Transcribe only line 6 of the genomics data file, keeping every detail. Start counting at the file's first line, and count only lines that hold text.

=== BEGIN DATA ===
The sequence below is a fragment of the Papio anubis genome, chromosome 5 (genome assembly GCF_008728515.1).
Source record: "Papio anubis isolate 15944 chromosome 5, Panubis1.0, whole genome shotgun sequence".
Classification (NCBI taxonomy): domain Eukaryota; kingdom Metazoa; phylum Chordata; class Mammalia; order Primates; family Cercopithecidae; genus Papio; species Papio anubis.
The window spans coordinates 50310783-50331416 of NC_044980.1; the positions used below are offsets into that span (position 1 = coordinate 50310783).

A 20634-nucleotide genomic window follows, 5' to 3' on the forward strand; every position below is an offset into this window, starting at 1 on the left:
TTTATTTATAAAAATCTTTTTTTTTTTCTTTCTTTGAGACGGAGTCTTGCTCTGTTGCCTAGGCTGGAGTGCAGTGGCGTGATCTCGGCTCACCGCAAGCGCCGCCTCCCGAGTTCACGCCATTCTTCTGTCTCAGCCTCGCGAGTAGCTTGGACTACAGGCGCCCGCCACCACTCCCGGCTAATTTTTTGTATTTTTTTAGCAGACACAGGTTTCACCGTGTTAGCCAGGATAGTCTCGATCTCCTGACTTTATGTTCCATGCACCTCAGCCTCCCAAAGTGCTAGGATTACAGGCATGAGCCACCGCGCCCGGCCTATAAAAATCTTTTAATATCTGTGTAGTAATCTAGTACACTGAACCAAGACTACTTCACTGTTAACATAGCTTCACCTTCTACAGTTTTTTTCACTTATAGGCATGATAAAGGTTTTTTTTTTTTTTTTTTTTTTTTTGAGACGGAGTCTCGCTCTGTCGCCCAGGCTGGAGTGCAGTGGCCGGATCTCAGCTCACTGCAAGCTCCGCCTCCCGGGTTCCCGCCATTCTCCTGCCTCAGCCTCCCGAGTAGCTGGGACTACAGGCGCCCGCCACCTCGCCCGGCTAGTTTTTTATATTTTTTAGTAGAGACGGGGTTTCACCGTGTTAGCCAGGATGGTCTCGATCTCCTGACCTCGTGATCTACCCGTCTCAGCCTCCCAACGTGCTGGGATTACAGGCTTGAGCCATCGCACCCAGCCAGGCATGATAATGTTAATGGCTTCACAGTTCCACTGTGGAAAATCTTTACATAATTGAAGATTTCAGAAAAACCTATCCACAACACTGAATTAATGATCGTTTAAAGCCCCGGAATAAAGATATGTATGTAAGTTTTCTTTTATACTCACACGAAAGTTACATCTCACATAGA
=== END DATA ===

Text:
TTTATTTATAAAAATCTTTTTTTTTTTCTTTCTTTGAGACGGAGTCTTGCTCTGTTGCCTAGGCTGGAGTGCAGTGGCGTGATCTCGGCTCACCGCAAGCGCCGCCTCCCGAGTTCACGCCATTCTTCTGTCTCAGCCTCGCGAGTAGCTTGGACTACAGGCGCCCGCCACCACTCCCGGCTAATTTTTTGTATTTTTTTAGCAGACACAGGTTTCACCGTGTTAGCCAGGATAGTCTCGATCTCCTGACTTTATGTTCCATGCACCTCAGCCTCCCAAAGTGCTAGGATTACAGGCATGAGCCACCGCGCCCGGCCTATAAAAATCTTTTAATATCTGTGTAGTAATCTAGTACACTGAACCAAGACTACTTCACTGTTAACATAGCTTCACCTTCTACAGTTTTTTTCACTTATAGGCATGATAAAGGTTTTTTTTTTTTTTTTTTTTTTTTTGAGACGGAGTCTCGCTCTGTCGCCCAGGCTGGAGTGCAGTGGCCGGATCTCAGCTCACTGCAAGCTCCGCCTCCCGGGTTCCCGCCATTCTCCTGCCTCAGCCTCCCGAGTAGCTGGGACTACAGGCGCCCGCCACCTCGCCCGGCTAGTTTTTTATATTTTTTAGTAGAGACGGGGTTTCACCGTGTTAGCCAGGATGGTCTCGATCTCCTGACCTCGTGATCTACCCGTCTCAGCCTCCCAACGTGCTGGGATTACAGGCTTGAGCCATCGCACCCAGCCAGGCATGATAATGTTAATGGCTTCACAGTTCCACTGTGGAAAATCTTTACATAATTGAAGATTTCAGAAAAACCTATCCACAACACTGAATTAATGATCGTTTAAAGCCCCGGAATAAAGATATGTATGTAAGTTTTCTTTTATACTCACACGAAAGTTACATCTCACATAGA